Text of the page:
This is why small businesses get upset, as they are lucky to get 7 to 14 days on their invoices, not to mention the special pricing these big companies are getting on top of these terms. Who will blink first? My biggest concern is, if they cave in, we as smaller stores will pay more to subsidize Kroger and that is how it is done today. The rich and powerful control and dominate the manufacturers of many products besides food and, in the end, the communities suffer as main streets and strip plazas continue to empty out.

Cynthia Holcomb

As always, manufacturers are at the mercy of large retailers. Given the average American’s view of the large corporation versus the “little guy,” this move could definitely generate negative news in the media for Kroger. Kroger customers expect quality products. It seems like Kroger is building its new apparel lines and other new initiatives on the backs of suppliers.

Joan Treistman

I’m with those who know that 90 days is the new normal. It was typical on an invoice to indicate 30 days with a fee associated for each day over 30 days. LOL.

Manufacturers’ default has been 90 days for years. Recently I was asked if I could withstand 120 days. For a small company this is impossible, especially if there are costs that have to be paid to other vendors. You can expect an erosion of loyalty and quality.

This is where banks come in as they have done for years in the garment industry. They will guarantee to pay immediately after the invoice has been approved. That’s what Kroger is offering. Each fee gets transferred to the next company in the chain. Or companies can just borrow in bulk to cover their cash flow.

I don’t see any benefits but just a beating that businesses have to accept as part of the cost of doing business. And that cost is just going up.

Denis Kelly
4 years 6 months ago

There is not much vendors can do as clearly Kroger is feeling their oats. This is a power move from a retailer that is seeing other brick-and-mortar players on the decline so it is using its leverage. I’m not saying it is a wise move or that they won’t regret it in the future, either.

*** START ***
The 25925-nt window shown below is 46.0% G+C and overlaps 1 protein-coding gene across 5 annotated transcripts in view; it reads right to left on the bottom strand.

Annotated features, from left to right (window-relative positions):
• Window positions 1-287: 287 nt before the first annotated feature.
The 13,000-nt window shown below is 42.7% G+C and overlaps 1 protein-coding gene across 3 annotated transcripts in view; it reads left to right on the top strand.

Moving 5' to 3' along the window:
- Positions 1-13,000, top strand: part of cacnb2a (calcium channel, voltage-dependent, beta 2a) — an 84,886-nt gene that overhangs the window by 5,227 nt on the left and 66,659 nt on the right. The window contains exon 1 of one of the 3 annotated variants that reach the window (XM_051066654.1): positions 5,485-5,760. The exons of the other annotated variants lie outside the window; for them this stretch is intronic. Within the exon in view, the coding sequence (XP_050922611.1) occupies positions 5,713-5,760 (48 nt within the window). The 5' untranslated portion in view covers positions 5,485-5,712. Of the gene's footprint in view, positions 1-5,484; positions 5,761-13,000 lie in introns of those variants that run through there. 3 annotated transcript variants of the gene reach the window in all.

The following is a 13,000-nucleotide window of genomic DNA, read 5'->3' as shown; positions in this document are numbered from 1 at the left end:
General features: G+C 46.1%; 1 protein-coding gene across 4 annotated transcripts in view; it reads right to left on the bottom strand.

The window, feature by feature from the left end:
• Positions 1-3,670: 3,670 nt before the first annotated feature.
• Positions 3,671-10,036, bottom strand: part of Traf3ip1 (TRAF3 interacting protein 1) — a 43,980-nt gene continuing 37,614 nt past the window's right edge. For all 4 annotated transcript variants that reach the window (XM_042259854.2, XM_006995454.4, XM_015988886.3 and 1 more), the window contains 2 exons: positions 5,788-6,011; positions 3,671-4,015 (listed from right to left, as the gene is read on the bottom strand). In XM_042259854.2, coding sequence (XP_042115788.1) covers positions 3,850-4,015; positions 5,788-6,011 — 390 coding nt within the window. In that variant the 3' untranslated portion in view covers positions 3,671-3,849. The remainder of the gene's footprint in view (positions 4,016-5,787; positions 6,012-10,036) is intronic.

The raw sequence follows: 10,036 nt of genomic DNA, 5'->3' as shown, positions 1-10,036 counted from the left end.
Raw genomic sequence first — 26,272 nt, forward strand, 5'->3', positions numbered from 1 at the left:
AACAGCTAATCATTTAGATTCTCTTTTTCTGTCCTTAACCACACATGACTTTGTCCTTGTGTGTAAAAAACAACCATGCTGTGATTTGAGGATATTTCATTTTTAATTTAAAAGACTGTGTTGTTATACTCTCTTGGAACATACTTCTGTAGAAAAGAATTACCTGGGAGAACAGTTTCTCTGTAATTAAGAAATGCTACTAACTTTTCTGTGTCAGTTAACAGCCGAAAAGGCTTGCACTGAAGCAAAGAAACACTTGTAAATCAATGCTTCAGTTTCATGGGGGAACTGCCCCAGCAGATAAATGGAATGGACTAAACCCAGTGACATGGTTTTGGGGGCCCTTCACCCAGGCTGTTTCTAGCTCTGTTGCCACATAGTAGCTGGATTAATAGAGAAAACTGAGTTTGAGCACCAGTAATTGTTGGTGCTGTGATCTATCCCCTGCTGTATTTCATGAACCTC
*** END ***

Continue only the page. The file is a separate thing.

Kai Clarke

This is a reflection of Kroger deciding what is good for business without considering the consequences. This creates in-store inflation. The time value of money, and impact on cash flow from the supplier that this decision forebodes will simply drive prices up. As any manufacturer knows, simply discontinuing a model and replacing it with another one (at a higher price) in slightly different packaging will solve the “unable to raise prices” question for the manufacturer. Kroger will then be faced with higher priced products that are less competitive than similar SKUs from other retailers (especially the Club stores). What will Kroger think of next?

David Biernbaum

Target began making the same “request” one year ago. Here is the issue: once the supplier caves-in to Target, or Kroger, then it’s only a matter of time until the manufacturer will be under pressure to do the same for most other accounts, and eventually, your business model will need to adjust to 90 days for almost every retailer nationwide. That’s not a good situation.

I am advising my clients to hang tough. I am requesting a face to face meeting with the powers-to-be, so that I can explain why this does not work for the client’s business-model, and the impact it will have on the brand’s ability to advertise, and to support the retailer’s promotions. In any case, without a personal face to face meeting with the true decision-makers, we will hang tough.

Ed Rosenbaum

Whatever happened to “the good old days” when a handshake was all you needed and payments were never a question? It used to be net 30 was the norm and was honored. Sometimes there was a discount for payment in 10 days. Those times are gone. It seems everyone is using everyone else’s money to finance whatever it is they are behind on. What a vicious cycle we are living in. There will always be vendors out there who are so hungry for business that they will do anything and acquiesce to any demands, no matter how absurd, to get it. Sad, isn’t it?

Craig Sundstrom

Ultimately, no. They can of course refuse to do business, and for vendors with particularly strong brands, and who have widespread distribution, the loss of a single customer may be something they find tolerable (whether/not it’s a good idea is another matter … the customer, after all is not refusing to pay, they’re paying late). But what happens when, domino-like, every other customer follows suit?

"Want to bet other retailers would love to give manufacturers a great deal for every week they don’t ship to Kroger?"
"This is why small businesses get upset, they're lucky to get 7 to 14 days on their invoices, not to mention special pricing. Who will blink first?"
"I am advising my clients to hang tough. I am requesting a face to face meeting with the powers-to-be, so that I can explain why this does not work."